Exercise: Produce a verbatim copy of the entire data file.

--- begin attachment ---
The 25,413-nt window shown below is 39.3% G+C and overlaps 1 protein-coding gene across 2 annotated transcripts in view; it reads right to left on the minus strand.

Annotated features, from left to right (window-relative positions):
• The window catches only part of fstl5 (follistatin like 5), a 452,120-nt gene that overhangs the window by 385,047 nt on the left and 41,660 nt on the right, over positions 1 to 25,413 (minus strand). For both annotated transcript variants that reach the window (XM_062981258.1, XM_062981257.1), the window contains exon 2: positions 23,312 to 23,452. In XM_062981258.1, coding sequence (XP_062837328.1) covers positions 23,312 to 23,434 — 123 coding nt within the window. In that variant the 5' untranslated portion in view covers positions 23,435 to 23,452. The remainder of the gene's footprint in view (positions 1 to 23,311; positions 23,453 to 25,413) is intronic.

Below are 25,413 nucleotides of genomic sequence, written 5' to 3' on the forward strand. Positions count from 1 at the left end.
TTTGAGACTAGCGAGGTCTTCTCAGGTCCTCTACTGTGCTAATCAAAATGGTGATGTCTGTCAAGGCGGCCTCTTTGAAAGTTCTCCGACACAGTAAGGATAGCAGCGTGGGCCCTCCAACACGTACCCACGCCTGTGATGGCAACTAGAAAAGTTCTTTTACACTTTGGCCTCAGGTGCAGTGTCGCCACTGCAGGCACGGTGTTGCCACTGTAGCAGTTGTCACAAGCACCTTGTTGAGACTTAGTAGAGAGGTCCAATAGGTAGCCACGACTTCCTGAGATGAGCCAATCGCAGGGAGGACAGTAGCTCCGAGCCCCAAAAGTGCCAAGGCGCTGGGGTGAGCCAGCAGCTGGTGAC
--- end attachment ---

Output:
The 25,413-nt window shown below is 39.3% G+C and overlaps 1 protein-coding gene across 2 annotated transcripts in view; it reads right to left on the minus strand.

Annotated features, from left to right (window-relative positions):
• The window catches only part of fstl5 (follistatin like 5), a 452,120-nt gene that overhangs the window by 385,047 nt on the left and 41,660 nt on the right, over positions 1 to 25,413 (minus strand). For both annotated transcript variants that reach the window (XM_062981258.1, XM_062981257.1), the window contains exon 2: positions 23,312 to 23,452. In XM_062981258.1, coding sequence (XP_062837328.1) covers positions 23,312 to 23,434 — 123 coding nt within the window. In that variant the 5' untranslated portion in view covers positions 23,435 to 23,452. The remainder of the gene's footprint in view (positions 1 to 23,311; positions 23,453 to 25,413) is intronic.

Below are 25,413 nucleotides of genomic sequence, written 5' to 3' on the forward strand. Positions count from 1 at the left end.
TTTGAGACTAGCGAGGTCTTCTCAGGTCCTCTACTGTGCTAATCAAAATGGTGATGTCTGTCAAGGCGGCCTCTTTGAAAGTTCTCCGACACAGTAAGGATAGCAGCGTGGGCCCTCCAACACGTACCCACGCCTGTGATGGCAACTAGAAAAGTTCTTTTACACTTTGGCCTCAGGTGCAGTGTCGCCACTGCAGGCACGGTGTTGCCACTGTAGCAGTTGTCACAAGCACCTTGTTGAGACTTAGTAGAGAGGTCCAATAGGTAGCCACGACTTCCTGAGATGAGCCAATCGCAGGGAGGACAGTAGCTCCGAGCCCCAAAAGTGCCAAGGCGCTGGGGTGAGCCAGCAGCTGGTGAC